My sentiments exactly. Since my Dad drove a deuce and a half I'd have to put it higher on the list but that isn't taking away anything from the Liberty Ship, Jeep, C-47, and the others. Oh, and since the DUKW was basically a water going duce and a half I'd say you covered that base also.
     
  14. spidge

    spidge RAAF RESEARCHER

    With tongue in cheek of course we could say the German's enigma machine.

    Whilst they thought it invincible and were were decoding it, many thousands of allied lives were saved.
     
  15. Ali Hollington

    Ali Hollington Senior Member

    Thats the reason I mentioned it in my original post, the question is how effectively were the enigma decodes used?
    Ali
     
  16. ham and jam 1

    ham and jam 1 Member

    A great invention in my view were Hobart's funnies, its a shame the Americans didnt use them on D-day. Ike and Bradley were given a demonstration in January 44 and didnt like them, the only thing they ordered were the DD tanks and we know what happened to them.

    Andy
     
  17. Harry Ree

    Harry Ree Very Senior Member

    Originally posted by Kiwiwriter@Jun 17 2005, 03:27 PM
    I have always felt that the key to war is logistics, so it would be these:

    the Liberty ship
    the deuce-and-a-half-ton truck
    the jeep
    the C-47
    the bulldozer
    the Bailey Bridge
    pre-fabricated airfield matting
    100 octane gasoline
    the Jerrican
    standardized parts
    penicillin
    anti-biotics
    [post=35444]Quoted post[/post]


    I think radar etc would come under technical inventions and scientific development,similar to the development of medicine and field surgery as the first step in the prevention of death.These could be drawn up in separate lists.

    Looking at the list above I would add the 24 ton General Motors truck on the logistics parade.This tool did the heavy hauling too and fro the majority of the Second World War battlefields with supplies and consumerables such as petrol and oil.Under Lease Lend, the Russians received an abundance of these workhorses and in the end were better equipped than the Germans in this area on the Eastern Front.

    The Mulberry Harbour principle was an example of lateral thinking in civil engineering and military strategy.Born out of the disaster at Dieppe when it was obvious that it would be extremely difficult to capture a functioning seaport to gain a foothold on enemy territory to feed the battlefields with supplies and reinforcements, the Mulberry was a complete success and gave the invasion planners the option of not being restricted to port areas for a landing.

    The other innovation has surely to be PLUTO,"Pipeline under the Ocean".Undersea pipelines are quite common now in the modern world in the energy industry,Pluto ensured that the mechanised war of attrition of the enemy was nonstop although I do believe that forward units of Patton's armour found themselves so well ahead that they were held up waiting for fuel after the Battle for Normandy.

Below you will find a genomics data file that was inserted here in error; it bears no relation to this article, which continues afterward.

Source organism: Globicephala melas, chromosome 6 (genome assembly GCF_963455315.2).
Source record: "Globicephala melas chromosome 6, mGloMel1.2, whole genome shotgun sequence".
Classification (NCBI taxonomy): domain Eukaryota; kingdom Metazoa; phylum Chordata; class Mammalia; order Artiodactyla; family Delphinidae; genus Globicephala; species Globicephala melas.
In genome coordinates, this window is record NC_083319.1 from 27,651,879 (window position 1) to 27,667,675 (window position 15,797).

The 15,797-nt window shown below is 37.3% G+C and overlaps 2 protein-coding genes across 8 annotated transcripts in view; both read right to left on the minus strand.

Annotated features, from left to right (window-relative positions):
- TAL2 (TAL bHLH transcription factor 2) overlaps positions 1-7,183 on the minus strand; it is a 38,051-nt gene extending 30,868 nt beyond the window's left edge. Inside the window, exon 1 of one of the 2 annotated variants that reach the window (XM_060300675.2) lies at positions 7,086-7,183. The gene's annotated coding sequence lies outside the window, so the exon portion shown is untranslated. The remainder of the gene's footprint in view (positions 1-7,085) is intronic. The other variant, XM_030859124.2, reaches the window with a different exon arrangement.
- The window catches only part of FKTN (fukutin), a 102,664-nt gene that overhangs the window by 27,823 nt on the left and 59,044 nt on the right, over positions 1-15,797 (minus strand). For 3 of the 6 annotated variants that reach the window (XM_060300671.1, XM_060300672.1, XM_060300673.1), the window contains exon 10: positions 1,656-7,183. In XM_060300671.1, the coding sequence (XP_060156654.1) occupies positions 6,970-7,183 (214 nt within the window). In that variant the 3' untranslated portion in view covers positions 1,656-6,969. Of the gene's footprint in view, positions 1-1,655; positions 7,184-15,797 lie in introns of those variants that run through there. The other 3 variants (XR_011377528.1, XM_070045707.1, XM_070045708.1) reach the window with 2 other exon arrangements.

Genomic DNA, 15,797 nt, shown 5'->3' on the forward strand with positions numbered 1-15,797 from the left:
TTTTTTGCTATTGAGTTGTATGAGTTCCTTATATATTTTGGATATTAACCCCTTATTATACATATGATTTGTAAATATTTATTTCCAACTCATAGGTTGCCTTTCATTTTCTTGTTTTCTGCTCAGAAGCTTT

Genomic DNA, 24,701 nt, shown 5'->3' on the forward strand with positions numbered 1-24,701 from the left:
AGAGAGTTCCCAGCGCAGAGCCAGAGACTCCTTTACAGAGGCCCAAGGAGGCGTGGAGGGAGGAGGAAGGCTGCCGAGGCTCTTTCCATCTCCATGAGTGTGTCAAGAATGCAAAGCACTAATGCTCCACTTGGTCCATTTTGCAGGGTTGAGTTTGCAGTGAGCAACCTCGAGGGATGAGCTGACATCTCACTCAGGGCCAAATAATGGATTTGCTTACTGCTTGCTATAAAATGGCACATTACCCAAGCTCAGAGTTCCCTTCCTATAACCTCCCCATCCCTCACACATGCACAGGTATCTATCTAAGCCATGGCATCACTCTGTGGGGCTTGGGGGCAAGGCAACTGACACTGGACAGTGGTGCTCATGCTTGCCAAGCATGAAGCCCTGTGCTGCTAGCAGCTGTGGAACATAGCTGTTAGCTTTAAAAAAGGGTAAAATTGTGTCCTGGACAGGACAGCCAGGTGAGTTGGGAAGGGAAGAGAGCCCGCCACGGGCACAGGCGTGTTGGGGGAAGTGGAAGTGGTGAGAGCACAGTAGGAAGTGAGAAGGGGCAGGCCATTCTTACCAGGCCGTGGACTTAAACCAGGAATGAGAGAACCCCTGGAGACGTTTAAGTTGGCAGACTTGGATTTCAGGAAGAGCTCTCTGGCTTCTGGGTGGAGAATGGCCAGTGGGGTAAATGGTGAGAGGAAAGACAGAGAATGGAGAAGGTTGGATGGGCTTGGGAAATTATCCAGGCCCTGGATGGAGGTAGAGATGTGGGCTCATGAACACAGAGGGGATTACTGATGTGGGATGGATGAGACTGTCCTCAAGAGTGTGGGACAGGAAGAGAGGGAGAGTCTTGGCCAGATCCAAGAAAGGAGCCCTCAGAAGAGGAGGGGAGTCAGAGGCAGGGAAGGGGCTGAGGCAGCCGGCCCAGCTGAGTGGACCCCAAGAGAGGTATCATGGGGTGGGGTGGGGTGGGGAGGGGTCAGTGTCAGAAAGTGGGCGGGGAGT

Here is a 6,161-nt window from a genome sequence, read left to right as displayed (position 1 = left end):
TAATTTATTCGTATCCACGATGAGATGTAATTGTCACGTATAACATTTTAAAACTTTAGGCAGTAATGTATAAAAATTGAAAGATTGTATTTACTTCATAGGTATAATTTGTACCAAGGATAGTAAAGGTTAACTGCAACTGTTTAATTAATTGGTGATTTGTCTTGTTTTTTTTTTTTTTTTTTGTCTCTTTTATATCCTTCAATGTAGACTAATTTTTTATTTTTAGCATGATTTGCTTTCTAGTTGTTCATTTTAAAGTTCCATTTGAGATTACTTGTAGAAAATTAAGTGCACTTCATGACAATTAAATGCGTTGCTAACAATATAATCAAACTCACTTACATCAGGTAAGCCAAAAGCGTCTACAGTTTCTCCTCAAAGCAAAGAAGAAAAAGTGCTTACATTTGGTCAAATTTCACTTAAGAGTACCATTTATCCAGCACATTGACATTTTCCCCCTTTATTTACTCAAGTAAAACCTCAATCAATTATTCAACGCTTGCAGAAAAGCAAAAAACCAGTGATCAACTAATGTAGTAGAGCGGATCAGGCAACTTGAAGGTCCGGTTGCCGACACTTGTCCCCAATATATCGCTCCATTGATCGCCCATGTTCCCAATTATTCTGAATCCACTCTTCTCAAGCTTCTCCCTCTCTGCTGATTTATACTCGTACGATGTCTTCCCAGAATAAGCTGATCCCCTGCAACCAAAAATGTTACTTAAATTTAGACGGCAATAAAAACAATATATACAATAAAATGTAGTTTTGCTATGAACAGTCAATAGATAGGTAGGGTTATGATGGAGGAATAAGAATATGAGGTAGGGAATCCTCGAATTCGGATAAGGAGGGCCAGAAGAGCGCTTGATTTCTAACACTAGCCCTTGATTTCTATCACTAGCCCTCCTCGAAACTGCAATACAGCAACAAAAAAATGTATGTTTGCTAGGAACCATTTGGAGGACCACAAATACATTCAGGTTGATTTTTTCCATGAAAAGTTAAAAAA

18. spidge

    spidge RAAF RESEARCHER

    Originally posted by Harry Ree+Jun 24 2005, 11:42 PM-->(Harry Ree @ Jun 24 2005, 11:42 PM)</div><div class='quotemain'><!--QuoteBegin-Kiwiwriter@Jun 17 2005, 03:27 PM



    I think radar etc would come under technical inventions and scientific development,similar to the development of medicine and field surgery as the first step in the prevention of death.These could be drawn up in separate lists

    Looking at the list above I would add the 24 ton General Motors truck on the logistics parade.This tool did the heavy hauling too and fro the majority of the S
    [post=35752]Quoted post[/post]
    [/b]
    Hi Harry,

    I agree with technical however the question asked was "What invention/innovation would you credit with making the most difference to the War in Europe? "Innovation" which means something newly invented or a new way of doing things. Similarly Sonar was "innovative" in WW2 because it was made to work and to better effect.

    Radar technology has been around since Heinrich Hertz in 1887 " identified Radio Waves. Robert Watson - Watt adapted it for war use.
     
  19. Kiwiwriter

    Kiwiwriter Very Senior Member

    Originally posted by Ali Hollington@Jun 24 2005, 07:29 AM
    Thats the reason I mentioned it in my original post, the question is how effectively were the enigma decodes used?
    Ali
    [post=35747]Quoted post[/post]

    The answer: Very, increasingly so as the war went on, for several reasons:

    1. Faster technology to break codes
    2. More codes broken
    3. Better understanding of how to use the material
    4. Increased reliance upon it.

    That reliance reached its nadir before the Bulge...the Germans kept the Wacht Am Rhein offensive secret by keping radio silence, so no Enigma messages on it went out. No Enigma warnings meant no offensive, and the Allies were surprised.

    On the other hand, Enigma's best use was to break the U-Boat offensive, which it did successfully, despite the four-wheeled German Enigma machine the U-Boats used.

    By V-E Day, Bletchley decrypts went straight to army and corps HQs, and at least one counterattack by Armee Blumentritt near Hamburg was stopped before it got properly started, because it was "leaked" by Enigma.
     
  20. Harry Ree

    Harry Ree Very Senior Member

    Radar technology has been around since Heinrich Hertz in 1887 " identified Radio Waves. Robert Watson - Watt adapted it for war use.
    [post=35755]Quoted post[/post]
    [/quote]


    Spidge,


    Just a small point it was the experiments in RDF (Radio Direction Finding) by the Bawdsey Research Team which led to the development of the early warning schemes devised by Watson Watt and the Bawdsey teams which were to be later known as Chain Home High and Chain Home Low and so vital in the Battle of Britain.This research came about because it was suggested that radio waves might be able to detect aircraft in flight and work started in early 1935.At that time British research proposed that aerial microphones or concrete sounders to be used as an aid to the early detection of incoming aircraft.

    The fact that Hertz was an early pioneer in the field of electromagnetic radiation had little bearing on the application of radio waves for direction and range finding.